The team at Coin Crew Games walked into its debut home video game title with one objective in mind: take the concept of real-world escape rooms and place them in a video game environment. Escape Academy (which is not only Coin Crew's first PC/console game, but also iam8bit's first published title) has achieved that goal admirably, challenging players to complete chambers filled with lateral thinking puzzles. The game is so faithful to the idea of real-world escape rooms that it turns out it's a lot more fun to play with a friend than go it alone.
Class is in session
The plot for Escape Academy feels inspired by franchises like Harry Potter. Players find themselves on a massive college-like campus where the idea is to learn the ins-and-outs of what it means to be an escape artist. The professors here are often a little too into their work, putting students' lives at risk with things like memory-erasing nerve gas and debilitating poison, but they mainly mean well. Nobody ever said being the next Houdini would be easy.
Structured as a first-person adventure, players take on individual escape room-like missions that last about 15 minutes at the start and go nearly an hour by the end. Where to start isn't always clear, encouraging players to poke around and interact with everything around them. While many of the objects in an area are useless window dressing, eventually escapees will find a collectible object or a puzzle like a combination lock.
Solutions to these puzzles aren't always obvious, but by meticulously searching its surroundings, the answer will eventually start to come together, much like a real escape room. To proceed, players will have to crunch numbers, break down an image, or crack some codes. The key is to write as much down as possible, something the game explicitly urges players to do over the course of their experience. That's largely because time flies in Escape Academy. Getting a few answers wrong or spending too much time lingering in one area will quickly lead to the countdown clock hitting zero, especially because eventual success means a lot of backtracking and running around back-and-forth.
Clues will often come through collectible items, which is why it's great that Escape Academy has a pin feature that allows players to keep the clue on-screen while they interact with its corresponding puzzle. Although it's not so great that a pinned item will sometimes obstruct the player's view. Answers to specific puzzles aren't always obvious, but the game's hint system is a friendly one. It gives players enough of a push forward without, in most cases, giving away the answer.
That did lead to one of my gripes with the process — while it is possible to pin collectible items to the screen, there's no way to reference a clue from the other side of the stage without manually walking back to it. One example involved a statue puzzle, where I had to deduce how to position a door based on an optical illusion. However, the clue with the answer was in a totally different area and I couldn't reference it without heading back there, wasting precious seconds. This is where it's handy to have a partner.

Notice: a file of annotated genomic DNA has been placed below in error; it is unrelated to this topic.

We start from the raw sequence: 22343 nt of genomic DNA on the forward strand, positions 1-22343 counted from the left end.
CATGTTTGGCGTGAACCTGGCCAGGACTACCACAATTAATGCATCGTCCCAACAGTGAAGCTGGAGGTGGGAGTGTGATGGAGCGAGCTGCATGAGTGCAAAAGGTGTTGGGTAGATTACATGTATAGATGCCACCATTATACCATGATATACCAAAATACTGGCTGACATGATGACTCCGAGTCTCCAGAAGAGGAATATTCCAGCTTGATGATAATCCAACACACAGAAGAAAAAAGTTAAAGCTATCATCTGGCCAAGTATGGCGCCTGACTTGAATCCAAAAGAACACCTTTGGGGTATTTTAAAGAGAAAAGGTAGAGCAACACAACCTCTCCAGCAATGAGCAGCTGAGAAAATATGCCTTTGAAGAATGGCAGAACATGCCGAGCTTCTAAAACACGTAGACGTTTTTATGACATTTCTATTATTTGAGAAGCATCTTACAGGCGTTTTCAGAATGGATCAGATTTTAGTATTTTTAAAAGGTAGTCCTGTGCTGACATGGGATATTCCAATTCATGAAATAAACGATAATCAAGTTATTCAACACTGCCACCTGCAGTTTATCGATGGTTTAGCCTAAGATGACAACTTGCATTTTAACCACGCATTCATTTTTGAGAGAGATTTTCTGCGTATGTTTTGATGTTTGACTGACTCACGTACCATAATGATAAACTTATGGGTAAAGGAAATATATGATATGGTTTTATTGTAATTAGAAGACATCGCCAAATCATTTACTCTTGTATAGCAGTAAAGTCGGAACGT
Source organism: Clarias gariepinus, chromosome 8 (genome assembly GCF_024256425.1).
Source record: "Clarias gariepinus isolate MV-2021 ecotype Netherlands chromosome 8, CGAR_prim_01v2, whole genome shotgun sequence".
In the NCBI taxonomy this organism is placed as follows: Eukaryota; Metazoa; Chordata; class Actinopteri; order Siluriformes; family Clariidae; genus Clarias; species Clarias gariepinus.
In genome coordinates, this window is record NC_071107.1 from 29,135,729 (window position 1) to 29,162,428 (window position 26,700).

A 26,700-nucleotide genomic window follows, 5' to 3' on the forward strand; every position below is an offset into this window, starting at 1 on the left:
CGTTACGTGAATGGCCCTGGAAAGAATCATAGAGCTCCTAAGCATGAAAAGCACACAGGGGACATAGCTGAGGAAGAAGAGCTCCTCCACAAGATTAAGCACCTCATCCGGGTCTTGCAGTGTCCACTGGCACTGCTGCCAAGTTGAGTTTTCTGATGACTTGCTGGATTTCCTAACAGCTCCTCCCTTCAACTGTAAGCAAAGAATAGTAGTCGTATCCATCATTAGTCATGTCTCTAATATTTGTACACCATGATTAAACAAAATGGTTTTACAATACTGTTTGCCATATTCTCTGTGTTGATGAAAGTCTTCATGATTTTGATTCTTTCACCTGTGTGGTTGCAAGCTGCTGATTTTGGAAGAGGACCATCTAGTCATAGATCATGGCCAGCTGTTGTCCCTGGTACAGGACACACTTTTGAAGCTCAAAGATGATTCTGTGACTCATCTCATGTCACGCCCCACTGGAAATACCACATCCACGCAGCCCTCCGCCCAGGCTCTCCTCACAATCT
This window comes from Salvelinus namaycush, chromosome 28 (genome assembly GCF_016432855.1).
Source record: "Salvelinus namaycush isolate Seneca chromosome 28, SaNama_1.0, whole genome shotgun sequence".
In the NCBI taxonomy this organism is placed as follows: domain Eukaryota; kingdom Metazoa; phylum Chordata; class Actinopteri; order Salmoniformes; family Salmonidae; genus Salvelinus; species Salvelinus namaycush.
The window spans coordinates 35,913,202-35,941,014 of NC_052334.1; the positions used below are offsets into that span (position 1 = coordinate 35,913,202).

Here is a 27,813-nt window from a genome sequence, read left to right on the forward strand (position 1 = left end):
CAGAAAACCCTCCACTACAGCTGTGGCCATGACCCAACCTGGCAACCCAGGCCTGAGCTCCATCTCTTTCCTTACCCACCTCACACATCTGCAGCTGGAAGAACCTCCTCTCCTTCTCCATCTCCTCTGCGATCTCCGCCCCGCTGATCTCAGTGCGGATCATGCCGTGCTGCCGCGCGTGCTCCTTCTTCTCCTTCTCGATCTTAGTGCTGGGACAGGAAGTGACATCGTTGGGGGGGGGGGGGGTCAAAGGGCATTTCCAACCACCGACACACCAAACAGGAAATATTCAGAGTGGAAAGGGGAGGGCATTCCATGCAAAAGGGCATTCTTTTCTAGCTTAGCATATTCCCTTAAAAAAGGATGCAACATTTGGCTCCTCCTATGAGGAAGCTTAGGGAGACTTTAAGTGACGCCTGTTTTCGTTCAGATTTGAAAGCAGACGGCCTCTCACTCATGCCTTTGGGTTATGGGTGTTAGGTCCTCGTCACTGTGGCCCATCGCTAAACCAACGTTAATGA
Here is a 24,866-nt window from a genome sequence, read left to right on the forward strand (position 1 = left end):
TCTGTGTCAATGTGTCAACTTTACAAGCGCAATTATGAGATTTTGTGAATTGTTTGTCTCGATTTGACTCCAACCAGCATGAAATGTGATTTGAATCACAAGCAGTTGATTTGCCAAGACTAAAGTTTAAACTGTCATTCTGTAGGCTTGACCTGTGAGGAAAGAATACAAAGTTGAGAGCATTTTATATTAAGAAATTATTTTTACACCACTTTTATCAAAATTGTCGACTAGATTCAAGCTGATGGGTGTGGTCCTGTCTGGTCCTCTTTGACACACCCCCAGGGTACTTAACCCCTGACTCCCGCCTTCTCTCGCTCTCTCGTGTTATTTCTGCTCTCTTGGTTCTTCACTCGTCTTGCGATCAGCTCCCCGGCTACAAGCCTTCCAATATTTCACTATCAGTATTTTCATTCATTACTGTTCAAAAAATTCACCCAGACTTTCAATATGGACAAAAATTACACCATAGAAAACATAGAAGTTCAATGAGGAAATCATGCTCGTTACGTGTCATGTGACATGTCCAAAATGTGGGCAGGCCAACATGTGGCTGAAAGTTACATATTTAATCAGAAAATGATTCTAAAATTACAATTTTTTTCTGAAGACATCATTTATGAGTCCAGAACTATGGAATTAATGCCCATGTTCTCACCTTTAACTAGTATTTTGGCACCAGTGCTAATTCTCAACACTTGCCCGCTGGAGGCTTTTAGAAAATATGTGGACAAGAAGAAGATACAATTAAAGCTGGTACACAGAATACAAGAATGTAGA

Escape Academy's best feature is that it can be played with a local or online co-op partner. This is great for many reasons, primarily in that it adds to the authenticity of the escape room experience. Hardly anybody experiences real-world escape rooms by themselves, so it feels naturally better to have a second person handy.
From a mechanical standpoint, it's a godsend. A second person can stand in front of some of the more visual clues, such as ones that involve using ultraviolet lighting or decoding an image, while the first player can try to maneuver the lock, door, or switch that those clues are attached to.
While I feel like Escape Academy would benefit much more greatly from a four-player co-op experience, online specifically, it's not like it's totally impossible for friends and families to participate. Over the course of my review, I was running through the game solo while family members would occasionally come in, keep track of the puzzles, and try to crack the clues on their own. They were still able to feed me the answers without ever touching a controller. The presence of family and friends adds a lot to the experience and it makes me want to take them to an actual escape room once this review is out the door.
Can you escape?
Escape Academy is a marvelous cooperative experience and a fun time family activity. The story didn't do much for me, nor did the simple-minded characters, but they didn't really have to. The main attraction is the escape room format and the daisy chain of lateral thinking puzzles. They're ingeniously implemented and are best enjoyed with a group of people, mostly because they'll often see something that you can't. Seeing everybody's approach to these puzzles is a lot of fun and I can only imagine how much more fun it would be if three other friends could join me online.
As it is, Escape Academy is still one of the best cooperative gaming experiences I've had this year and a great start for both Coin Crew Games and new publisher iam8bit.
This review is based on an Xbox digital code provided by the publisher. Escape Academy will be available Thursday, July 13 on PC, PlayStation, and Xbox for $19.99 USD. The game is rated T.
- Captures the escape room environment
- Fun and brilliant puzzles
- Great activity for family and friends
- Friendly hint system
- Forgettable story
- Can't snapshot or take certain clues with you
- Would be even better as a 4-player title
- Minor cursor issues when on controller
Ozzie Mejia posted a new article, Escape Academy review: I'll need a volunteer
looks fun, could use another local co-op game
It'll be on Game Pass if you want to give it a shot.
Online reviews are saying that the Series X is getting 15 fps or so. Did you see major perf issues when you played on console?